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How inaccessible websites could affect your vote

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In the wake of Australia's Federal election, Dr Scott Hollier looks at how voters with disability were disadvantaged by the websites and systems on offer.

Here in Australia we’ve recently had a Federal election and I must admit, I really enjoy them, especially polling day. As voting is mandatory, it’s a big community event and I find it exciting to go to the local polling place to vote and enjoy a sausage sizzle cooked up by local kids, using the opportunity to raise some money for their primary school. 


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Access grows in the Middle East

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Over the coming weeks Media Access Australia will be looking at how access to media and technology is growing in the Middle East, as CEO Alex Varley pays a visit to the Qatar Assistive Technology Centre, known as Mada.

Mada is a not-for-profit organisation that shares many values and roles with Media Access Australia.  Mada works directly with people with disabilities and focuses on developing resources and assistive technologies in the Arabic language.  An early project was translating our sociABILITY: social media for people with disability guide into Arabic.  Mada was established by the Supreme Council for Information and Communication Technology in 2010 and has additional

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New Amazon Kindle tablets to include accessibility

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After promising last year, Amazon announced on Wednesday that its new Kindle Fire HD and Kindle Fire HDX tablets will come with improved accessibility features.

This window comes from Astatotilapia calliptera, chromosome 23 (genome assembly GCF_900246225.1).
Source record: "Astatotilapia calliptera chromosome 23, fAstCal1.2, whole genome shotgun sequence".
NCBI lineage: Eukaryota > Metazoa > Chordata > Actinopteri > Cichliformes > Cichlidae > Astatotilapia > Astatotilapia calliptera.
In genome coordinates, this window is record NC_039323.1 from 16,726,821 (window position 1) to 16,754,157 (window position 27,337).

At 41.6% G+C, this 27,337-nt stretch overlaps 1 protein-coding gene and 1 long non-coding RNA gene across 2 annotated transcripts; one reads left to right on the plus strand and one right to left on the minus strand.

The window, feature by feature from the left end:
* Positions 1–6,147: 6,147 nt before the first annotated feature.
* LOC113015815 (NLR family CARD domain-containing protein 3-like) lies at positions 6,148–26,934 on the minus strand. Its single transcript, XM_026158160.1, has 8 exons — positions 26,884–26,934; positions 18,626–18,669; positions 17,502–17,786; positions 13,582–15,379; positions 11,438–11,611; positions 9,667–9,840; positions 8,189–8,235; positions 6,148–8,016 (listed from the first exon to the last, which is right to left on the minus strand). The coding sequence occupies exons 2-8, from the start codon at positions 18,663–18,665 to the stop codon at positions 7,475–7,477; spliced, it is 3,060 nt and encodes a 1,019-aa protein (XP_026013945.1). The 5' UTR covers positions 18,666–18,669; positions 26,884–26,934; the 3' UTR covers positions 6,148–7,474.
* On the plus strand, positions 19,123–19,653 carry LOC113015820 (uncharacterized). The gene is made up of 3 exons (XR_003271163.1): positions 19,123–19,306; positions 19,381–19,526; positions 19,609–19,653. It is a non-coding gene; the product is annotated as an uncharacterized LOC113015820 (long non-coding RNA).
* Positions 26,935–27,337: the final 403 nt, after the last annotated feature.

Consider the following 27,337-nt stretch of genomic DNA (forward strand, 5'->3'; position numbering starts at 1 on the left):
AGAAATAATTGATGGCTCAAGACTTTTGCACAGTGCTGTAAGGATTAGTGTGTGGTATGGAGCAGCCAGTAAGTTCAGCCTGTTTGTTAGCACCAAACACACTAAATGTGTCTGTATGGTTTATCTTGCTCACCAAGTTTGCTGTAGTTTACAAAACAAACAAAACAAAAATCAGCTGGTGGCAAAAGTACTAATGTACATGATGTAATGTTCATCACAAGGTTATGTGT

Both the updated Kindle Fire HD and the new Kindle Fire HDX will run on the Fire 3.0 operating system (Fire OS 3.0) called ‘Mojito’. The OS is a version of Google Android and will allow Kindle Fire tablets to be compatible with some Android apps. While Kindle Fire HD will come with a 7 inch screen, Kindle Fire HDX will come in 7 inch and 8.9 inch options.

The accessibility features in Fire OS 3.0 include:

Digital media and technology: 

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UK broadcasters exceed access requirements

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The bi-annual report into the provision of captioning, audio description and sign language on British TV has been released by the media regulator Ofcom. The January to June 2013 report shows that most broadcasters are exceeding their access targets.

The UK system splits the broadcasters into three levels, all based on their audience share.  The biggest category is Level 1 broadcasters, which includes the main free-to-air channels such BBC, ITV, Channels 4 and 5 and the main subscription channels from Sky.


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